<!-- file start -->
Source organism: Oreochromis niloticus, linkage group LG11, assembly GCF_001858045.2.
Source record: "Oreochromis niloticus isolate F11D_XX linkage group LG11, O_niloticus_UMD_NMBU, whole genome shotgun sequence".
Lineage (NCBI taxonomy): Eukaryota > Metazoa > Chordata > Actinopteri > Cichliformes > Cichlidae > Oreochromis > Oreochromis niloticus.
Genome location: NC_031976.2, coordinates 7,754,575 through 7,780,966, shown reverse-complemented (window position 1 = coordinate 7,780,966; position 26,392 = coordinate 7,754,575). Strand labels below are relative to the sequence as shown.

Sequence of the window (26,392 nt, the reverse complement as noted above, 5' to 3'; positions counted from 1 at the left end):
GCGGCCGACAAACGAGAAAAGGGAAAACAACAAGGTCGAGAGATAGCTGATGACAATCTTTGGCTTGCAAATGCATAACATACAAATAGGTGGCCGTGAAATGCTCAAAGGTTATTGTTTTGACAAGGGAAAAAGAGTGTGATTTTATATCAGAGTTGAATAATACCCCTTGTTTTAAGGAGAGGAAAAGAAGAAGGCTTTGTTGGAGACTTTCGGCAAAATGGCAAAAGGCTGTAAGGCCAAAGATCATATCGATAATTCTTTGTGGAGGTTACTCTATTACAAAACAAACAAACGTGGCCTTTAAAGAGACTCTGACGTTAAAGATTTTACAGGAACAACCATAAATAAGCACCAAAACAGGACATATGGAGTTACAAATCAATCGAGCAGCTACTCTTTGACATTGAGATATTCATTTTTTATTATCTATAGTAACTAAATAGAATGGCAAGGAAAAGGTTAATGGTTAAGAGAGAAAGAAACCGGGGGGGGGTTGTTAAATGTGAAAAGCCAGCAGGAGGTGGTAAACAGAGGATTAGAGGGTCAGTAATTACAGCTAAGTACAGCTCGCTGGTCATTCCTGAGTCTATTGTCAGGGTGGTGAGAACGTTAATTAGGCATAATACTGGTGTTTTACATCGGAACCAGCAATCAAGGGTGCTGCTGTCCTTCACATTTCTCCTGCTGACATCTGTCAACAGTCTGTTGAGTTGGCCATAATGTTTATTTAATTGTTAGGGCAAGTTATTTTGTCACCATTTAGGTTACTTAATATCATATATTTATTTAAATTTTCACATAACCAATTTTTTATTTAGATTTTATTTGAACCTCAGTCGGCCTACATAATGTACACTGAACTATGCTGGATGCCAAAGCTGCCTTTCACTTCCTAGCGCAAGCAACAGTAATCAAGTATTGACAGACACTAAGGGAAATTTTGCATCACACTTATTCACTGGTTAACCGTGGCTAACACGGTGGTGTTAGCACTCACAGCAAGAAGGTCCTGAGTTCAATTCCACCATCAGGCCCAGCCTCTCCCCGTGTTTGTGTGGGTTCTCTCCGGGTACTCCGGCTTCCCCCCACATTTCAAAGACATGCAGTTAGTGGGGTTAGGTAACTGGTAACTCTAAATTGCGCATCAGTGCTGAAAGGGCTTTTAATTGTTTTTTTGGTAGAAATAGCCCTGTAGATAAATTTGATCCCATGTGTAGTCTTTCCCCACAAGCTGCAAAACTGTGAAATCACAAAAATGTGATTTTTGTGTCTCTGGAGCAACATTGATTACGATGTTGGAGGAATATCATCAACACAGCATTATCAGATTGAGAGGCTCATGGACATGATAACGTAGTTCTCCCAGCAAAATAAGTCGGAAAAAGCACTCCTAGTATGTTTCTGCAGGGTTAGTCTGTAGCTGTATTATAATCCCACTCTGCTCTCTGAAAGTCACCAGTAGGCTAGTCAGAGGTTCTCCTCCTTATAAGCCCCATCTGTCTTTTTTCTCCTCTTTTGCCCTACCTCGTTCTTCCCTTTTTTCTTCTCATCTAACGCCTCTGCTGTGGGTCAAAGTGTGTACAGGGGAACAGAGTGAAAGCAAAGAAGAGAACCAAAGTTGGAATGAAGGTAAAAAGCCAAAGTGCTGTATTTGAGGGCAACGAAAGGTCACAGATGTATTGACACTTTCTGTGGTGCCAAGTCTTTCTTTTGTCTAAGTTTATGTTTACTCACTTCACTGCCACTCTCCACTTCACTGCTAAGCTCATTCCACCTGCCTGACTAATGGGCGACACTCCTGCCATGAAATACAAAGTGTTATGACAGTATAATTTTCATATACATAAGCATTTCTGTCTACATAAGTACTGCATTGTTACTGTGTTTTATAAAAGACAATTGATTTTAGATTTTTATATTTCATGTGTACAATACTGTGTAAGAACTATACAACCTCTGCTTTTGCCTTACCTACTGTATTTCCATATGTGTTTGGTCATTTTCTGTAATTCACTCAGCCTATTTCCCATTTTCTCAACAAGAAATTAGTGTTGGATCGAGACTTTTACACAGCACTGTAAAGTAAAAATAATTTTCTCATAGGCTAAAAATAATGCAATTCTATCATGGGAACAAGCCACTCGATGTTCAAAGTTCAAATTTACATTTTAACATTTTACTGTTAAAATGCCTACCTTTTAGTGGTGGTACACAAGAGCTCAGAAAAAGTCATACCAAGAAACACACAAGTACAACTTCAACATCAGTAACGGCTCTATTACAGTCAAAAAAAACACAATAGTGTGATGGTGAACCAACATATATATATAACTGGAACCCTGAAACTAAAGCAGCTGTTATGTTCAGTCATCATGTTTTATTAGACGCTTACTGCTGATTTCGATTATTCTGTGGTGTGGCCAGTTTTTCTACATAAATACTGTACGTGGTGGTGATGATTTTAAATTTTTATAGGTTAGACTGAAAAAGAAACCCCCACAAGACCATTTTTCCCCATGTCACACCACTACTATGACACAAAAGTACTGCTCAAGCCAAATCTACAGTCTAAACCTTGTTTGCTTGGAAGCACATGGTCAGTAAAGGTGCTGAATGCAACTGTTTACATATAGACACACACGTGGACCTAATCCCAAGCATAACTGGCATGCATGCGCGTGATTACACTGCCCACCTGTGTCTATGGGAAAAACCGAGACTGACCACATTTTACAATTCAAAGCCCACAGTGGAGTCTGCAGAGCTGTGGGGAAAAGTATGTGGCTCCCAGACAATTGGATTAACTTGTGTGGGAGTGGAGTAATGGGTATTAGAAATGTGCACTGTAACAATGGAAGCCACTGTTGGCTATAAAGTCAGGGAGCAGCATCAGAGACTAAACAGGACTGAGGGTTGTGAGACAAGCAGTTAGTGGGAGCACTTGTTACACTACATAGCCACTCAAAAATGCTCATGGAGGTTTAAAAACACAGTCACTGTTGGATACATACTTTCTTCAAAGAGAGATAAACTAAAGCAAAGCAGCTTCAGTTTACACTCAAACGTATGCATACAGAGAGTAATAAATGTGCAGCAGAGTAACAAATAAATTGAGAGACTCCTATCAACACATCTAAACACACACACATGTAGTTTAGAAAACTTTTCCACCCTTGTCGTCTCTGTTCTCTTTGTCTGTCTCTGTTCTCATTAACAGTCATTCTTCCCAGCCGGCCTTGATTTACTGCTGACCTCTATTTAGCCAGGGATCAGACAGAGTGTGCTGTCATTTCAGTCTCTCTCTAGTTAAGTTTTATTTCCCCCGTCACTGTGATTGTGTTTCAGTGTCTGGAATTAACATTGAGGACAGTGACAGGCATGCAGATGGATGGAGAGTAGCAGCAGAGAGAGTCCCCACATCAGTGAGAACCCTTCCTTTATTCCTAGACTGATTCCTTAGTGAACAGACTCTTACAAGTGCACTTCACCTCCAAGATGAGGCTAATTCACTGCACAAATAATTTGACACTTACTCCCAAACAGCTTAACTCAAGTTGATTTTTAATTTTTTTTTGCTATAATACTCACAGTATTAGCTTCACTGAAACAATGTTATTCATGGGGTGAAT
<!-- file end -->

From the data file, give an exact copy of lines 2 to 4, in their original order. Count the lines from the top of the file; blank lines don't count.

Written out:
Source record: "Oreochromis niloticus isolate F11D_XX linkage group LG11, O_niloticus_UMD_NMBU, whole genome shotgun sequence".
Lineage (NCBI taxonomy): Eukaryota > Metazoa > Chordata > Actinopteri > Cichliformes > Cichlidae > Oreochromis > Oreochromis niloticus.
Genome location: NC_031976.2, coordinates 7,754,575 through 7,780,966, shown reverse-complemented (window position 1 = coordinate 7,780,966; position 26,392 = coordinate 7,754,575). Strand labels below are relative to the sequence as shown.